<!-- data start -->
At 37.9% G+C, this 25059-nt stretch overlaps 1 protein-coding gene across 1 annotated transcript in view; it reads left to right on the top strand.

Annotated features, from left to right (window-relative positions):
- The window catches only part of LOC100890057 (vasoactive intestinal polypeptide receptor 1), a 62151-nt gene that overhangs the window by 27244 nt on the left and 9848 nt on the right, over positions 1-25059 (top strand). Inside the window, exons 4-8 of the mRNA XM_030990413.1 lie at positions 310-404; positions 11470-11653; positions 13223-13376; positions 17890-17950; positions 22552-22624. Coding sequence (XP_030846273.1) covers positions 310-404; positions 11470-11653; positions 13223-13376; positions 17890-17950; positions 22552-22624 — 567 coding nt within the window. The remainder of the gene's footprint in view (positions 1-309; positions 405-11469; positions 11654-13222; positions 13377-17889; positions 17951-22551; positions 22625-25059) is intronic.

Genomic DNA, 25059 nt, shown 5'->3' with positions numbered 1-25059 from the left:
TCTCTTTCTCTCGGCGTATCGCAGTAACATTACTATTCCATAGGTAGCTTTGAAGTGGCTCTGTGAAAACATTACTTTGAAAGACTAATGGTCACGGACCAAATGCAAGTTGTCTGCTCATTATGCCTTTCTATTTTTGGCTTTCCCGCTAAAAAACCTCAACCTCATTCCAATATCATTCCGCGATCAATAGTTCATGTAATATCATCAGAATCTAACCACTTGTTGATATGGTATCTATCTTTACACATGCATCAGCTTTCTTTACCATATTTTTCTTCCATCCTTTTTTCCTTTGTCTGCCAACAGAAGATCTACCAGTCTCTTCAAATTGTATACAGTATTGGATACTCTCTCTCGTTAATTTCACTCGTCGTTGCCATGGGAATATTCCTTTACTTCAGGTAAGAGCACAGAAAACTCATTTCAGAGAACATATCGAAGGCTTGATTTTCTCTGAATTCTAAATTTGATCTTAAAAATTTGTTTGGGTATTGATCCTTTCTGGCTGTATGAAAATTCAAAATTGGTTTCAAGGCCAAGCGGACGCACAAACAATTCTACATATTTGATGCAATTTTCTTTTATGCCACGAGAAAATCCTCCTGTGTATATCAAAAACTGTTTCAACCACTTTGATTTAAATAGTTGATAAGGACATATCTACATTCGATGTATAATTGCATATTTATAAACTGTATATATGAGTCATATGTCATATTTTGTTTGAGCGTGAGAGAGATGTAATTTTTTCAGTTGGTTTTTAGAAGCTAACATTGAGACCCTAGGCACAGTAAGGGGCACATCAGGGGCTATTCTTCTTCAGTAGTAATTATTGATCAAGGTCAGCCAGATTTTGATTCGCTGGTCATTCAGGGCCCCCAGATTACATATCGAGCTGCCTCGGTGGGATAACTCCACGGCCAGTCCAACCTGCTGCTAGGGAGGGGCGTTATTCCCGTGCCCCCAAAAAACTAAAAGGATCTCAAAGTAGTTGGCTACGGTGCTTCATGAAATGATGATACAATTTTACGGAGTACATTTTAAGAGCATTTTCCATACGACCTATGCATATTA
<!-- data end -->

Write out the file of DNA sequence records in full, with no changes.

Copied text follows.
At 37.9% G+C, this 25059-nt stretch overlaps 1 protein-coding gene across 1 annotated transcript in view; it reads left to right on the top strand.

Annotated features, from left to right (window-relative positions):
- The window catches only part of LOC100890057 (vasoactive intestinal polypeptide receptor 1), a 62151-nt gene that overhangs the window by 27244 nt on the left and 9848 nt on the right, over positions 1-25059 (top strand). Inside the window, exons 4-8 of the mRNA XM_030990413.1 lie at positions 310-404; positions 11470-11653; positions 13223-13376; positions 17890-17950; positions 22552-22624. Coding sequence (XP_030846273.1) covers positions 310-404; positions 11470-11653; positions 13223-13376; positions 17890-17950; positions 22552-22624 — 567 coding nt within the window. The remainder of the gene's footprint in view (positions 1-309; positions 405-11469; positions 11654-13222; positions 13377-17889; positions 17951-22551; positions 22625-25059) is intronic.

Genomic DNA, 25059 nt, shown 5'->3' with positions numbered 1-25059 from the left:
TCTCTTTCTCTCGGCGTATCGCAGTAACATTACTATTCCATAGGTAGCTTTGAAGTGGCTCTGTGAAAACATTACTTTGAAAGACTAATGGTCACGGACCAAATGCAAGTTGTCTGCTCATTATGCCTTTCTATTTTTGGCTTTCCCGCTAAAAAACCTCAACCTCATTCCAATATCATTCCGCGATCAATAGTTCATGTAATATCATCAGAATCTAACCACTTGTTGATATGGTATCTATCTTTACACATGCATCAGCTTTCTTTACCATATTTTTCTTCCATCCTTTTTTCCTTTGTCTGCCAACAGAAGATCTACCAGTCTCTTCAAATTGTATACAGTATTGGATACTCTCTCTCGTTAATTTCACTCGTCGTTGCCATGGGAATATTCCTTTACTTCAGGTAAGAGCACAGAAAACTCATTTCAGAGAACATATCGAAGGCTTGATTTTCTCTGAATTCTAAATTTGATCTTAAAAATTTGTTTGGGTATTGATCCTTTCTGGCTGTATGAAAATTCAAAATTGGTTTCAAGGCCAAGCGGACGCACAAACAATTCTACATATTTGATGCAATTTTCTTTTATGCCACGAGAAAATCCTCCTGTGTATATCAAAAACTGTTTCAACCACTTTGATTTAAATAGTTGATAAGGACATATCTACATTCGATGTATAATTGCATATTTATAAACTGTATATATGAGTCATATGTCATATTTTGTTTGAGCGTGAGAGAGATGTAATTTTTTCAGTTGGTTTTTAGAAGCTAACATTGAGACCCTAGGCACAGTAAGGGGCACATCAGGGGCTATTCTTCTTCAGTAGTAATTATTGATCAAGGTCAGCCAGATTTTGATTCGCTGGTCATTCAGGGCCCCCAGATTACATATCGAGCTGCCTCGGTGGGATAACTCCACGGCCAGTCCAACCTGCTGCTAGGGAGGGGCGTTATTCCCGTGCCCCCAAAAAACTAAAAGGATCTCAAAGTAGTTGGCTACGGTGCTTCATGAAATGATGATACAATTTTACGGAGTACATTTTAAGAGCATTTTCCATACGACCTATGCATATTA